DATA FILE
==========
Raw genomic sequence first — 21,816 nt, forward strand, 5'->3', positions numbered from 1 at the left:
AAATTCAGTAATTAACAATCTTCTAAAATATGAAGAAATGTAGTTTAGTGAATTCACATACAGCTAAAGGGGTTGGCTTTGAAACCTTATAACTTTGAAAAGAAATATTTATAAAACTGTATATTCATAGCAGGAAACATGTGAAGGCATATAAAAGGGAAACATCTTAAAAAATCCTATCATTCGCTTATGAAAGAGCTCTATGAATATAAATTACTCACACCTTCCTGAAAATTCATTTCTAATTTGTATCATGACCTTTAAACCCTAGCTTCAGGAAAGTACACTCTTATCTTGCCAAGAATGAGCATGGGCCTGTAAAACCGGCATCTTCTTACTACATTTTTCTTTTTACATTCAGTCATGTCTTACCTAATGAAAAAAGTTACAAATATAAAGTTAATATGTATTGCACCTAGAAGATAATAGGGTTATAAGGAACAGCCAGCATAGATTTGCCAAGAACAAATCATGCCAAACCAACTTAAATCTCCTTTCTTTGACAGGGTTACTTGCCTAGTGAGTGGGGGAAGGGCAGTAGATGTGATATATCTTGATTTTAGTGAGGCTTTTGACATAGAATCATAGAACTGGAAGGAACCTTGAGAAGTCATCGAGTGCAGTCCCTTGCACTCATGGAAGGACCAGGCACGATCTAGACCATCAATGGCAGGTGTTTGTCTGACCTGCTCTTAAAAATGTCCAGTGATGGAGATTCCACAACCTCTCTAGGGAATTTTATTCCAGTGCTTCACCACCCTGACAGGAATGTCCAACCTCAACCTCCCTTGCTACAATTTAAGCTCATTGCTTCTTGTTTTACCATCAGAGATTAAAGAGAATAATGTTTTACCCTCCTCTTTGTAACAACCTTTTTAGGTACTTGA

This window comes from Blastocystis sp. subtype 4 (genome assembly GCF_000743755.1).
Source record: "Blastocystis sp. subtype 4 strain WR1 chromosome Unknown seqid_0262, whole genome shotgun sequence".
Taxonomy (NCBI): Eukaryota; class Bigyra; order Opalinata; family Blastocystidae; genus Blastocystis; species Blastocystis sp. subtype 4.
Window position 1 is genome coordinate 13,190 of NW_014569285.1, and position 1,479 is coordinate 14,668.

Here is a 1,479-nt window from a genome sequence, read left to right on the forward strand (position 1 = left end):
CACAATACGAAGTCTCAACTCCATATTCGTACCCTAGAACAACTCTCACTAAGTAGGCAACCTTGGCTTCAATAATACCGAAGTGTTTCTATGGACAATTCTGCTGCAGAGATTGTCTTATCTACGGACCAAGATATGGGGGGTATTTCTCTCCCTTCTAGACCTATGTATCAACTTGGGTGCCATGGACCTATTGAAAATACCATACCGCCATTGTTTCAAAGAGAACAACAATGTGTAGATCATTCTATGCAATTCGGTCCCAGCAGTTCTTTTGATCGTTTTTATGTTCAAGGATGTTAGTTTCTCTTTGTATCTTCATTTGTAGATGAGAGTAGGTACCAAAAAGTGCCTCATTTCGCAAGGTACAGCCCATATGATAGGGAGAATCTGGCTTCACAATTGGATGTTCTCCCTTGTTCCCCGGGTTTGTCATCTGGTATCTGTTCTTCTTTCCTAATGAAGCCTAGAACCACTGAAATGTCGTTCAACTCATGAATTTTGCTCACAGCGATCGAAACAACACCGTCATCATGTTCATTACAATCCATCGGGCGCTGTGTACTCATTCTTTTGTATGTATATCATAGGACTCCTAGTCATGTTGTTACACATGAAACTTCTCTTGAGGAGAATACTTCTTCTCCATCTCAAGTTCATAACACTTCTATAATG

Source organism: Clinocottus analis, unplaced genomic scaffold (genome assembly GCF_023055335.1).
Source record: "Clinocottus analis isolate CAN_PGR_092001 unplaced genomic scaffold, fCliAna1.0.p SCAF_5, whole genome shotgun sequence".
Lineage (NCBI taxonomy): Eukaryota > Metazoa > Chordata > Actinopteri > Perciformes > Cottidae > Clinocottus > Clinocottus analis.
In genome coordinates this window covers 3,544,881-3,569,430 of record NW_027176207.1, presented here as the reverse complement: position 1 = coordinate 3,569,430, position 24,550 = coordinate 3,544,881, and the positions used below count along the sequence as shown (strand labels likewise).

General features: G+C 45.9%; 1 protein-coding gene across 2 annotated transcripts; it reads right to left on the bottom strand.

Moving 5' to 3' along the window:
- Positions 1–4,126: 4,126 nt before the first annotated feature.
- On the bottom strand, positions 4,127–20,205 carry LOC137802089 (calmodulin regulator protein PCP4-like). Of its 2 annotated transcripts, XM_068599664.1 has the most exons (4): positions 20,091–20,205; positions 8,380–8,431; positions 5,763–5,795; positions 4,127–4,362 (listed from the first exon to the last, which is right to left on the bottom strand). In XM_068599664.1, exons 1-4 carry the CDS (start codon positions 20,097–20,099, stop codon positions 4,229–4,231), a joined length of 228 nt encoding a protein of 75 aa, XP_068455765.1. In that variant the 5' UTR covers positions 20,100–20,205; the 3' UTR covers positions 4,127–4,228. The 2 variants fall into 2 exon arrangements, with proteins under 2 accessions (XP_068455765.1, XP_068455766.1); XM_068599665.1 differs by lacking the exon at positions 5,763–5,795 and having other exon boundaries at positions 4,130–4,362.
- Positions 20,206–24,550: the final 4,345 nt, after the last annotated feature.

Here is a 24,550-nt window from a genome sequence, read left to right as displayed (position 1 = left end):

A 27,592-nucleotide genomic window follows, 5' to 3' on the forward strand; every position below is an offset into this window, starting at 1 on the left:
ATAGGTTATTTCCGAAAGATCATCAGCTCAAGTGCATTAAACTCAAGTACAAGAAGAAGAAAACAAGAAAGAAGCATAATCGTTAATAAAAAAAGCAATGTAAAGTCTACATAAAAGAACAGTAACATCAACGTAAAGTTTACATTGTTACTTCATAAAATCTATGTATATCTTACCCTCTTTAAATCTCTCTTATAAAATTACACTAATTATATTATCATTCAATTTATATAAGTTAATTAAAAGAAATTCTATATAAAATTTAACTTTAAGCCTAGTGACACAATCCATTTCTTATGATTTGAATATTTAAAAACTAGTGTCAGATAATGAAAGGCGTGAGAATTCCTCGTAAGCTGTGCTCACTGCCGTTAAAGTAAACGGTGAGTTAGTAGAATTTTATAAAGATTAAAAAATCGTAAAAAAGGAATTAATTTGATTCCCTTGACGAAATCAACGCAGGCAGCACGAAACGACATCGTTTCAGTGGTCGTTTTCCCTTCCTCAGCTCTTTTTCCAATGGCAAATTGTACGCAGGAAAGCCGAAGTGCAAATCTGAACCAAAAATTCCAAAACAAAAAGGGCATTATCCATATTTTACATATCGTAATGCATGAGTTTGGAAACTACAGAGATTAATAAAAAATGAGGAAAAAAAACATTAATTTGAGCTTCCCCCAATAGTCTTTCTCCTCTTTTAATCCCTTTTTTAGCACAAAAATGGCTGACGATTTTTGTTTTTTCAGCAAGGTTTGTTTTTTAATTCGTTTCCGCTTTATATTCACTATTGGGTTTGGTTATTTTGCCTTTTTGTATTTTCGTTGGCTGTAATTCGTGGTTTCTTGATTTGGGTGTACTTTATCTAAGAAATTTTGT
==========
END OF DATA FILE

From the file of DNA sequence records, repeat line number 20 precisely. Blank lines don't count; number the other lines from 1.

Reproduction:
ATAGGTTATTTCCGAAAGATCATCAGCTCAAGTGCATTAAACTCAAGTACAAGAAGAAGAAAACAAGAAAGAAGCATAATCGTTAATAAAAAAAGCAATGTAAAGTCTACATAAAAGAACAGTAACATCAACGTAAAGTTTACATTGTTACTTCATAAAATCTATGTATATCTTACCCTCTTTAAATCTCTCTTATAAAATTACACTAATTATATTATCATTCAATTTATATAAGTTAATTAAAAGAAATTCTATATAAAATTTAACTTTAAGCCTAGTGACACAATCCATTTCTTATGATTTGAATATTTAAAAACTAGTGTCAGATAATGAAAGGCGTGAGAATTCCTCGTAAGCTGTGCTCACTGCCGTTAAAGTAAACGGTGAGTTAGTAGAATTTTATAAAGATTAAAAAATCGTAAAAAAGGAATTAATTTGATTCCCTTGACGAAATCAACGCAGGCAGCACGAAACGACATCGTTTCAGTGGTCGTTTTCCCTTCCTCAGCTCTTTTTCCAATGGCAAATTGTACGCAGGAAAGCCGAAGTGCAAATCTGAACCAAAAATTCCAAAACAAAAAGGGCATTATCCATATTTTACATATCGTAATGCATGAGTTTGGAAACTACAGAGATTAATAAAAAATGAGGAAAAAAAACATTAATTTGAGCTTCCCCCAATAGTCTTTCTCCTCTTTTAATCCCTTTTTTAGCACAAAAATGGCTGACGATTTTTGTTTTTTCAGCAAGGTTTGTTTTTTAATTCGTTTCCGCTTTATATTCACTATTGGGTTTGGTTATTTTGCCTTTTTGTATTTTCGTTGGCTGTAATTCGTGGTTTCTTGATTTGGGTGTACTTTATCTAAGAAATTTTGT